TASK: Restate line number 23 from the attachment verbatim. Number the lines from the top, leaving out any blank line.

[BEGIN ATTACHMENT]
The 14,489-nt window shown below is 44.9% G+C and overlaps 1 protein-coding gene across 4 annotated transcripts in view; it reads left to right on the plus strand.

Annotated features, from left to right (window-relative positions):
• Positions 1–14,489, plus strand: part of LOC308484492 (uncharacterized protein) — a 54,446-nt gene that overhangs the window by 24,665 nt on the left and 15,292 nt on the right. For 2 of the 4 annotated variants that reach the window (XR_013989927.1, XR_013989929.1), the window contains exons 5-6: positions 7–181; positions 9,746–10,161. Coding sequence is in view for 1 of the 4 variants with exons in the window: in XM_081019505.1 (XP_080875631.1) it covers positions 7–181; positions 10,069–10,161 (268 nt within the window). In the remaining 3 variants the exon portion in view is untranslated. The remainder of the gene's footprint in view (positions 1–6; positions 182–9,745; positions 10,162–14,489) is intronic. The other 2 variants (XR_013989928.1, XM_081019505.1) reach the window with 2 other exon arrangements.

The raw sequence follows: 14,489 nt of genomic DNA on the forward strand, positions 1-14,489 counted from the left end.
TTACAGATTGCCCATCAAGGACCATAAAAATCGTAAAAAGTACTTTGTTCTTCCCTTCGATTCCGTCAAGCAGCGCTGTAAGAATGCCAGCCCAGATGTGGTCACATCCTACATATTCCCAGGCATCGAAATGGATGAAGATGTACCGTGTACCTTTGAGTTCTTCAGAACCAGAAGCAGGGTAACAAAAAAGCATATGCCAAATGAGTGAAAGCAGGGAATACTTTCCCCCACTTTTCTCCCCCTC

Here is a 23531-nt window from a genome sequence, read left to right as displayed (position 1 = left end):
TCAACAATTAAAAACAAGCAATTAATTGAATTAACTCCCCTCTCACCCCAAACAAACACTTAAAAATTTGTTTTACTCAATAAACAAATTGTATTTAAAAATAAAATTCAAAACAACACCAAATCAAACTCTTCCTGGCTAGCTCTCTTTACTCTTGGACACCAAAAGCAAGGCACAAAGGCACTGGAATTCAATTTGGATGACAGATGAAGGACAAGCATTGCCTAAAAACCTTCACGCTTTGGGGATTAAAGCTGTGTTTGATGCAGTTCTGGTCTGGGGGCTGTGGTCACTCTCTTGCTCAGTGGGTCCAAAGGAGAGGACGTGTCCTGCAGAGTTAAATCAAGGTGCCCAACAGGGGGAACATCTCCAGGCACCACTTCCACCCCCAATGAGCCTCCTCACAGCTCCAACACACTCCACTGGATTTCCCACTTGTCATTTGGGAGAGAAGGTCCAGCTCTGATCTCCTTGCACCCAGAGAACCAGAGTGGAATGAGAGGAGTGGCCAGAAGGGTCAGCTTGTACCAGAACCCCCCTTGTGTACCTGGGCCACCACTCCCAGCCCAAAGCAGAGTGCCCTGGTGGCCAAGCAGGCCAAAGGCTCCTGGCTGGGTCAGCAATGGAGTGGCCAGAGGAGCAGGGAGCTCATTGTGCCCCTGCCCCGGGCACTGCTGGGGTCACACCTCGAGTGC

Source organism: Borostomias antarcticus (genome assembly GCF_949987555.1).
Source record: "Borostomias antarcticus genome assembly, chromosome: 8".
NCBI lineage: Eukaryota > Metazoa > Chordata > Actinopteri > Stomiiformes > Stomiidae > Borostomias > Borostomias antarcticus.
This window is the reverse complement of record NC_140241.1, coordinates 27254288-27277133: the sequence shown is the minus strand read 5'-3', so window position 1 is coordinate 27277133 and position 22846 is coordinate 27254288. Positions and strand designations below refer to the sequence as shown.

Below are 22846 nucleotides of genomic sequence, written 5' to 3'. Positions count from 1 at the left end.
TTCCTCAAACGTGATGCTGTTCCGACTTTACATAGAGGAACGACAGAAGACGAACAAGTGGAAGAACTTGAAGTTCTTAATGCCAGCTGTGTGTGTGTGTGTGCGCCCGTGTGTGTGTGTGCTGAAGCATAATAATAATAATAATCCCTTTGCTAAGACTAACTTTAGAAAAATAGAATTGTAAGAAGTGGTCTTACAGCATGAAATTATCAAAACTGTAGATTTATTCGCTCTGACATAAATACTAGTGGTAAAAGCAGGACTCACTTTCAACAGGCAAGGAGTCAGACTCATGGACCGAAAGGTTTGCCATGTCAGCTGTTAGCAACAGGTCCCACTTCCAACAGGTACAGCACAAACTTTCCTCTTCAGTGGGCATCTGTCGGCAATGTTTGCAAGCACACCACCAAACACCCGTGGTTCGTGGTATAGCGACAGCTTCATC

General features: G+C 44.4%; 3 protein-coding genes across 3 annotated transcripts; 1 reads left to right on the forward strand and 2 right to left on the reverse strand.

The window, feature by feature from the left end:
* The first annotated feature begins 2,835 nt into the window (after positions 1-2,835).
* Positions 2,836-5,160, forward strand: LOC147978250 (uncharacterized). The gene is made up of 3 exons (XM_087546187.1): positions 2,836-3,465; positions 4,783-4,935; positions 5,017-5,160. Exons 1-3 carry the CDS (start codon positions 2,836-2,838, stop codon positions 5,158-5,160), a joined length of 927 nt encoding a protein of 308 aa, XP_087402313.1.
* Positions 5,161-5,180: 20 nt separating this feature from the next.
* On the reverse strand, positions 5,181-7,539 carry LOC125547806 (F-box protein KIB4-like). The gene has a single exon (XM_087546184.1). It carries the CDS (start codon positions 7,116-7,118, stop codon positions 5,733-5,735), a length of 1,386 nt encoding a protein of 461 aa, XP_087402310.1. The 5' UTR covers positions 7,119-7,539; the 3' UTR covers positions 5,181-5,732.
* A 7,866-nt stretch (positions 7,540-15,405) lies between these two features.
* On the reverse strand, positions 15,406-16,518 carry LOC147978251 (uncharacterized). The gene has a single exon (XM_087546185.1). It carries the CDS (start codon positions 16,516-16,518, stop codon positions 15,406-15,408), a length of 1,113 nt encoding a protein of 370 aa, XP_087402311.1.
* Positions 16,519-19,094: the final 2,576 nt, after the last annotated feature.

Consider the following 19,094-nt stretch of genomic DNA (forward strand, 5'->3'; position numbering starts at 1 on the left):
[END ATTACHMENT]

Consider the following 19,094-nt stretch of genomic DNA (forward strand, 5'->3'; position numbering starts at 1 on the left):